A northern Ontario health leader is lending her voice to those of other Ontario doctors in an effort to clear up misinformation and myths surrounding the COVID-19 vaccine.
Northern Ontario School of Medicine dean Dr. Sarita Verma took part in a media briefing on Wednesday with Dr. Upton Allen of SickKids and Dr. Noah Ivers of Women’s College Hospital, both in Toronto. The briefing was organized by the Ontario Medical Association.
They spoke about vaccine safety and addressed concerns of vulnerable and racialized communities.
Verma pointed out that, for northern Ontario, the impressions of Indigenous communities are extremely important.
“As we’re partnering with Ornge to [provide vaccines to] fly-in communities in remote areas, vaccine hesitancy … is related to the legacy of the history of being experimented upon … in residential schools. That created distrust and is still in living memory,” she said.
Taking a patient-centered approach in northern Ontario First Nations communities is key.
“As a BIPOC person, I know that racialized communities are extremely affected more than other communities. And that’s not because of race. It’s because of racism. It’s because there are health inequities,” Verma said.
Vaccine hesitancy nothing new
The medical association says getting a COVID-19 vaccination “will be one of the most important and effective things Ontarians can do to stop the pandemic once vaccines become widely available.”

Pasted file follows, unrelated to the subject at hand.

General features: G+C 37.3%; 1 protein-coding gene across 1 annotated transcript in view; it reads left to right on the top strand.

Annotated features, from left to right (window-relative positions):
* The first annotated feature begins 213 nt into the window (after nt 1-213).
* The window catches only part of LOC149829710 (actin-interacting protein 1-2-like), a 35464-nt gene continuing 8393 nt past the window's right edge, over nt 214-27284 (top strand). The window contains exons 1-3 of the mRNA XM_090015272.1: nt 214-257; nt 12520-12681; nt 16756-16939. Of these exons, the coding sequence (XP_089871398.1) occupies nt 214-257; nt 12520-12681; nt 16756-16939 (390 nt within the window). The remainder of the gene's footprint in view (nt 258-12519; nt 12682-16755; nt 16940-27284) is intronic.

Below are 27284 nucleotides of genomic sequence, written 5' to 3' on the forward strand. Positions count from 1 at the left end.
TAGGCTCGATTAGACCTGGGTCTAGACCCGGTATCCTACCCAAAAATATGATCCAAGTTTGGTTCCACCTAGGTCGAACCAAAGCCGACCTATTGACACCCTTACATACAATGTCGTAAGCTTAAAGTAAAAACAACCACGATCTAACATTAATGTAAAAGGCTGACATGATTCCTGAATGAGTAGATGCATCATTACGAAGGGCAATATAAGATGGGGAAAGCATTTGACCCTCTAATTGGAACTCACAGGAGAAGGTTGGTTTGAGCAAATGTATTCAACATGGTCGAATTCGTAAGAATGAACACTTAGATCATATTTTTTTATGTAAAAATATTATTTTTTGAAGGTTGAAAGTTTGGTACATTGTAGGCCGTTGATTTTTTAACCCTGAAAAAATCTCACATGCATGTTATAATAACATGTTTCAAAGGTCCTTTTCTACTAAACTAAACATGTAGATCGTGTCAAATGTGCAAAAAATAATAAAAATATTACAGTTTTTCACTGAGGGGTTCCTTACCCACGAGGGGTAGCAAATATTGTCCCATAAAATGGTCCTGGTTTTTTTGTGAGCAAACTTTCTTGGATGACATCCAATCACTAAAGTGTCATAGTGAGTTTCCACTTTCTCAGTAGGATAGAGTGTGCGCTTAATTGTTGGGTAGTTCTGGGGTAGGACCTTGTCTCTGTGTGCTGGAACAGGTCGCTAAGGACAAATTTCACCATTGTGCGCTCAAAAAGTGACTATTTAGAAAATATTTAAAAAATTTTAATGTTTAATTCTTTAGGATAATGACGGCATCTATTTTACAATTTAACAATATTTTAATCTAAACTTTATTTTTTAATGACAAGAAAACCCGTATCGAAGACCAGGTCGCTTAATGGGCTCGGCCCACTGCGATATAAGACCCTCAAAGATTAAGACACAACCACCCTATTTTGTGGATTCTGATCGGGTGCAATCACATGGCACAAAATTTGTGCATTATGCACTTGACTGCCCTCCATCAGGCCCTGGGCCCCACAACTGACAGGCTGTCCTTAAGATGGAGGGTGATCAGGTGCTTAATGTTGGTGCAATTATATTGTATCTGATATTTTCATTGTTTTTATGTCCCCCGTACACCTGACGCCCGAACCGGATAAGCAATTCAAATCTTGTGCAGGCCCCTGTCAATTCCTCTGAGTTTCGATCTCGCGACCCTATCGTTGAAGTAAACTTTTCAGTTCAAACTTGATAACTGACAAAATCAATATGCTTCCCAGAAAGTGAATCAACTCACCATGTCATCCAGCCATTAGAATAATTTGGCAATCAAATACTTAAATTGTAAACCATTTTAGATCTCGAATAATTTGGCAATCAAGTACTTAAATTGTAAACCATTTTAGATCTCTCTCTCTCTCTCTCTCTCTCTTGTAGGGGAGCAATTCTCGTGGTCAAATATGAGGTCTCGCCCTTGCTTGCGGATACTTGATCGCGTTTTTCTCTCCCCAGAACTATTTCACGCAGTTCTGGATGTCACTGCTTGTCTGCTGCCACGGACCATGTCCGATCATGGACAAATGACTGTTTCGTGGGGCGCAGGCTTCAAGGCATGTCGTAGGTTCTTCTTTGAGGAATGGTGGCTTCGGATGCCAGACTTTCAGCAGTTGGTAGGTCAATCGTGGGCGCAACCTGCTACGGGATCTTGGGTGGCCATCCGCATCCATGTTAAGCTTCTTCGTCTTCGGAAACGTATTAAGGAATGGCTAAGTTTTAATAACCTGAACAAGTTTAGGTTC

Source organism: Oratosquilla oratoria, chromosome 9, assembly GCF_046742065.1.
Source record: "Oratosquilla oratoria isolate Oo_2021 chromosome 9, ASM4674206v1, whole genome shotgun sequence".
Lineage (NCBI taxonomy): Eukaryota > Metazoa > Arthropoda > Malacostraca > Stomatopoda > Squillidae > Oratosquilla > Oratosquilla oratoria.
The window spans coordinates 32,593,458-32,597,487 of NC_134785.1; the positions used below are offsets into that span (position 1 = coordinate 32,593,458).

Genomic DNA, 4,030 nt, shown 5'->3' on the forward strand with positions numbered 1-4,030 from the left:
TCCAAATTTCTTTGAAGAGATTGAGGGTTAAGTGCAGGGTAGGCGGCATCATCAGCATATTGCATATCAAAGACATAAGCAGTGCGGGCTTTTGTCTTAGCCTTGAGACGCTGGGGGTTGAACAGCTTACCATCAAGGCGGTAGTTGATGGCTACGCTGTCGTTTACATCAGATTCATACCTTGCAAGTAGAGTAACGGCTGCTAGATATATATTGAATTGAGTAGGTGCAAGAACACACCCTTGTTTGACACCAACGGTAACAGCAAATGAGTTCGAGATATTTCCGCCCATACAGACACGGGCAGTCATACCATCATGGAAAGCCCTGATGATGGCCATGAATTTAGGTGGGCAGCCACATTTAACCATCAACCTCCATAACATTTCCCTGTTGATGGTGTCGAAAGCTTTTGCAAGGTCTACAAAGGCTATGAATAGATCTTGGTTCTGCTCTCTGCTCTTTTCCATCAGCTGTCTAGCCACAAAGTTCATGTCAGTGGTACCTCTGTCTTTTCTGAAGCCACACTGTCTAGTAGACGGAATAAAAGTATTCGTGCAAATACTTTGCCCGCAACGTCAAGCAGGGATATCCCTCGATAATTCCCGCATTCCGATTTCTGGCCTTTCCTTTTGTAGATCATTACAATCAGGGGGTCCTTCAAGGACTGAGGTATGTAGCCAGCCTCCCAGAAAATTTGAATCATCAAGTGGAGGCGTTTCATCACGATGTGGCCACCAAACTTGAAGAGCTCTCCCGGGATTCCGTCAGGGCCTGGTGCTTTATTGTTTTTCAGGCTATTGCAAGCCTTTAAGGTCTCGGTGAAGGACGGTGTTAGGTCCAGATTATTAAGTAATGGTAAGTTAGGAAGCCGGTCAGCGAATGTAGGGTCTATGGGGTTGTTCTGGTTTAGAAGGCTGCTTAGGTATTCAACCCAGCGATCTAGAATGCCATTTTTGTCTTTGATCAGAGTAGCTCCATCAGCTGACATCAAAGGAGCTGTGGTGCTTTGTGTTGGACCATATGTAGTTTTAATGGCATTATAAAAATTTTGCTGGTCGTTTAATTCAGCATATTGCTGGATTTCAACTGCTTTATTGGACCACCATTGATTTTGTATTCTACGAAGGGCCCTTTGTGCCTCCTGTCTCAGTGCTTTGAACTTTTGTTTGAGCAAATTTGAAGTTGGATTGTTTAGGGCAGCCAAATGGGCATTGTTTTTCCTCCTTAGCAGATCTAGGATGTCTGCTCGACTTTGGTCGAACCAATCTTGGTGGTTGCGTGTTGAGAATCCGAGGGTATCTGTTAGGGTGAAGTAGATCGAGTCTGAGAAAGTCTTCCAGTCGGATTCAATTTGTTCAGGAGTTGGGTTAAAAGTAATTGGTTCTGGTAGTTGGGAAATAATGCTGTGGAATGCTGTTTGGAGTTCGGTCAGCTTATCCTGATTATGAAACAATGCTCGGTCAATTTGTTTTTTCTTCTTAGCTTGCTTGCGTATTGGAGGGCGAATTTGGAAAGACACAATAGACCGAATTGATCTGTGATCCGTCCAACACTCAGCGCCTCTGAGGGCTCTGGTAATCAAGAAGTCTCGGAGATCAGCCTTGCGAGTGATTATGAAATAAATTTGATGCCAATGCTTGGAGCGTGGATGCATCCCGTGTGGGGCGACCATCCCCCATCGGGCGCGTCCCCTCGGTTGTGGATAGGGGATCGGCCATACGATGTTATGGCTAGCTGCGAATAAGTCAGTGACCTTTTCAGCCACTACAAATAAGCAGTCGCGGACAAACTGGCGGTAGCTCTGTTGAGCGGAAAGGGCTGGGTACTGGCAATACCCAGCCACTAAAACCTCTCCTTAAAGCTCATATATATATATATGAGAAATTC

And they want people to start turning to doctors for advice instead of questionable sources. The association has launched a series of videos on its website that offer answers to the most-asked COVID-19 vaccine questions.
OMA represents more than 43,000 physicians and medical students across the province.
In all vaccination programs, Verma says there is an element of hesitancy among people.
She says there are those who have experiences, or have family experiences, where there have been adverse side effects.
“They hear about them and are concerned about them. And so that needs to be discussed with them in an open and transparent way.”
For those who simply distrust the health care system — not the vaccine itself — they require a culturally competent, patient-centered and community-centered approach, Verma said.
“If you look at what Grand Chief Alvin Fiddler is doing in northern Ontario with the Nisnawbe-Aski Nation populations, he’s personally calling all the chiefs and personally posting a picture of his mother getting the vaccine. And these are ways to deal with that group of people who have historical distrust.”
Verma also talked about those who have been misinformed and “actually believe that there’s a conspiracy going on.”
She says she thinks many people in this group have “been influenced by a lot of the dystopian science fiction information that’s out there.”
Having conversations with people who believe “distorted facts” requires “respectful, personalized conversations about why they’re concerned,” she said.
“And, of course, still offering them the opportunity to be vaccinated, at least on the concept of courageous citizenry.”